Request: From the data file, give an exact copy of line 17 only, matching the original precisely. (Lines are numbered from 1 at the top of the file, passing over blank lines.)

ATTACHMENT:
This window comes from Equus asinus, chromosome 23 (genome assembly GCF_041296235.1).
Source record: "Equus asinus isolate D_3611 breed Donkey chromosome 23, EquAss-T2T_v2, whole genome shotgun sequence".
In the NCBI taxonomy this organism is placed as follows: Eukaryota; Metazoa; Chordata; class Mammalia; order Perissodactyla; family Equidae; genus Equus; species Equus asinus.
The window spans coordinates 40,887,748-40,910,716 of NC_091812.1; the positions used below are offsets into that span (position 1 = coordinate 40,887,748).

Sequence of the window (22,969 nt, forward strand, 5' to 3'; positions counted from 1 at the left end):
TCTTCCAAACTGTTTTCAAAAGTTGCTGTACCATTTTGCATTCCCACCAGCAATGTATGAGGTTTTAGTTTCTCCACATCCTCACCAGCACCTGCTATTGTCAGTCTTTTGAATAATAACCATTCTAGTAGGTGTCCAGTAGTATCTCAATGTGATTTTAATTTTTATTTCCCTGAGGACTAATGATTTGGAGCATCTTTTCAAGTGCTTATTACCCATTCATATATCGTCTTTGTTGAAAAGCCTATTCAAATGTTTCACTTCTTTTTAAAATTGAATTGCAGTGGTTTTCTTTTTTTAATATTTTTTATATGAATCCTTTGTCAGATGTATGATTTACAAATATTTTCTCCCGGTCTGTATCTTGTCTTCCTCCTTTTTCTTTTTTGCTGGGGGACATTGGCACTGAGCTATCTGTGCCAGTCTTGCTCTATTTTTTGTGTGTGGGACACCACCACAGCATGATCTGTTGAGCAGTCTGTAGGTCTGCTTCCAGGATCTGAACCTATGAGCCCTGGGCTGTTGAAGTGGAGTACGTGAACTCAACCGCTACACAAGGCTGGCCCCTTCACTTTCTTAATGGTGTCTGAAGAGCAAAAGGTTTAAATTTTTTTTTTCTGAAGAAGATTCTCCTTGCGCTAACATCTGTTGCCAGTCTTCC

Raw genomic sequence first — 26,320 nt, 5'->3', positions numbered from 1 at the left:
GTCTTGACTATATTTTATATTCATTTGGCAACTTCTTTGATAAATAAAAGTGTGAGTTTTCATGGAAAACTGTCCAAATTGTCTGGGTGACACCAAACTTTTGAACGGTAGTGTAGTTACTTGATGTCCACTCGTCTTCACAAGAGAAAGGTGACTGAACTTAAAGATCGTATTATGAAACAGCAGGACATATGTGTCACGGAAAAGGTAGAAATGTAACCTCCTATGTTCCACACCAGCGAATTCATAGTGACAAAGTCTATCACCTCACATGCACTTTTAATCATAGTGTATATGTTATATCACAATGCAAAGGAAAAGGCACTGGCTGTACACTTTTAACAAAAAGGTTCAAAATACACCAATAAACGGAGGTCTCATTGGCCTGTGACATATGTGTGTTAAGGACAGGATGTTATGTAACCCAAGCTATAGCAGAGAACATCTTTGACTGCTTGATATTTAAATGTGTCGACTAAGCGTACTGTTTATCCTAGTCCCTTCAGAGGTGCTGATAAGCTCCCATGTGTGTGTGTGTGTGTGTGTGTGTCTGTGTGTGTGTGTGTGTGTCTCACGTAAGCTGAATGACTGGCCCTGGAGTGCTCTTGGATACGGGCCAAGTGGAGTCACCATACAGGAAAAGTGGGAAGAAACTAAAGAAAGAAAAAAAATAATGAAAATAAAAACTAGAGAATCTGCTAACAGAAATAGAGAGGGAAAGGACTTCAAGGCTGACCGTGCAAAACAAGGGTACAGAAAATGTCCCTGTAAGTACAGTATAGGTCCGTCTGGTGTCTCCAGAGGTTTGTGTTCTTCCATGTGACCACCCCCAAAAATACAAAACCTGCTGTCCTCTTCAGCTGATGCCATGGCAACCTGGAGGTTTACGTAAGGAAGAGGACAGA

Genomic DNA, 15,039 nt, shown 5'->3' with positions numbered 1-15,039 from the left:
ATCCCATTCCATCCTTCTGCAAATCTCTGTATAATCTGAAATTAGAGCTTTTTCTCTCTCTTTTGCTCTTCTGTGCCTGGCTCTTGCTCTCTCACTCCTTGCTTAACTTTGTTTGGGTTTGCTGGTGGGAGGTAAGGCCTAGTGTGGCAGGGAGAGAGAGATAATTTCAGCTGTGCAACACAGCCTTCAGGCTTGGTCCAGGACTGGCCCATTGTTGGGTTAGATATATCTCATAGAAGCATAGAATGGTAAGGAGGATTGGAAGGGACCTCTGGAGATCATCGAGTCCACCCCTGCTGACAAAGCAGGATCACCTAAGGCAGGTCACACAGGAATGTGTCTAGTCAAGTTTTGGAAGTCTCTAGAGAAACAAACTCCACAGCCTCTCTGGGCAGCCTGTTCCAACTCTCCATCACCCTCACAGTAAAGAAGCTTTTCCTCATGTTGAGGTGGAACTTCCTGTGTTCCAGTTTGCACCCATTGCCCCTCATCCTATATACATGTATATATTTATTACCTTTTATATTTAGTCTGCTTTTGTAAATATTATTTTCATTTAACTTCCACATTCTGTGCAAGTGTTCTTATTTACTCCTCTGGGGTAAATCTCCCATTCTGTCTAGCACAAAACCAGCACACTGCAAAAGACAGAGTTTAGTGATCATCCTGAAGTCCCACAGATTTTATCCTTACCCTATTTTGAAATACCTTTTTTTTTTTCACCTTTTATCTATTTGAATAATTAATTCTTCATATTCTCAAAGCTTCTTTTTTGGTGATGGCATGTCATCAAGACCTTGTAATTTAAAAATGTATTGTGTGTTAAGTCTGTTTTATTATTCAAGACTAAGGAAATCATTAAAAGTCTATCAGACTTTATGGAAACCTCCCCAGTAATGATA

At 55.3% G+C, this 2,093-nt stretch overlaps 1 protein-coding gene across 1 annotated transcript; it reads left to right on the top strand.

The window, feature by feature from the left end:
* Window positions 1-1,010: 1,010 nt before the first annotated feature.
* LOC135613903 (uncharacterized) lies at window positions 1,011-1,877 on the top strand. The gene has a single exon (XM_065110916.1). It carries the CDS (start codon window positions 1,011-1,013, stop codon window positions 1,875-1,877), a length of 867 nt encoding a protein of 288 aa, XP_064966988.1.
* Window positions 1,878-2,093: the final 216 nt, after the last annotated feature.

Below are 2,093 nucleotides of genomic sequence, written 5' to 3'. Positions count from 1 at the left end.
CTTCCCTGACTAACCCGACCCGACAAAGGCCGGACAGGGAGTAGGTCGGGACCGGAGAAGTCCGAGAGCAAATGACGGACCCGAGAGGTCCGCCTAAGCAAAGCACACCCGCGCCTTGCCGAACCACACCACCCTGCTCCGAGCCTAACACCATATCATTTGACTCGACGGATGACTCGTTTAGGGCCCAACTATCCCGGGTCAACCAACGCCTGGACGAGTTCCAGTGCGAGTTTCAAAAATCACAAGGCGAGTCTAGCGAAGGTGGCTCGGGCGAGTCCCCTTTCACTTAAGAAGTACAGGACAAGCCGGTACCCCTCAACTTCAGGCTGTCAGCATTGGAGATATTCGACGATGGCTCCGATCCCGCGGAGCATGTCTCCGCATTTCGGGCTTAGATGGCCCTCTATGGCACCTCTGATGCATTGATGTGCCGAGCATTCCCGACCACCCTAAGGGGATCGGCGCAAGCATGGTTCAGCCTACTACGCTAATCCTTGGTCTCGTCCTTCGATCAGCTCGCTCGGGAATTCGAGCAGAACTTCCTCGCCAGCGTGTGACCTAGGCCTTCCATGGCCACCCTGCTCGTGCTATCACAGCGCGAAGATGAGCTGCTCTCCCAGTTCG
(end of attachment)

CTTCCCTGACTAACCCGACCCGACAAAGGCCGGACAGGGAGTAGGTCGGGACCGGAGAAGTCCGAGAGCAAATGACGGACCCGAGAGGTCCGCCTAAGCAAAGCACACCCGCGCCTTGCCGAACCACACCACCCTGCTCCGAGCCTAACACCATATCATTTGACTCGACGGATGACTCGTTTAGGGCCCAACTATCCCGGGTCAACCAACGCCTGGACGAGTTCCAGTGCGAGTTTCAAAAATCACAAGGCGAGTCTAGCGAAGGTGGCTCGGGCGAGTCCCCTTTCACTTAAGAAGTACAGGACAAGCCGGTACCCCTCAACTTCAGGCTGTCAGCATTGGAGATATTCGACGATGGCTCCGATCCCGCGGAGCATGTCTCCGCATTTCGGGCTTAGATGGCCCTCTATGGCACCTCTGATGCATTGATGTGCCGAGCATTCCCGACCACCCTAAGGGGATCGGCGCAAGCATGGTTCAGCCTACTACGCTAATCCTTGGTCTCGTCCTTCGATCAGCTCGCTCGGGAATTCGAGCAGAACTTCCTCGCCAGCGTGTGACCTAGGCCTTCCATGGCCACCCTGCTCGTGCTATCACAGCGCGAAGATGAGCTGCTCTCCCAGTTCG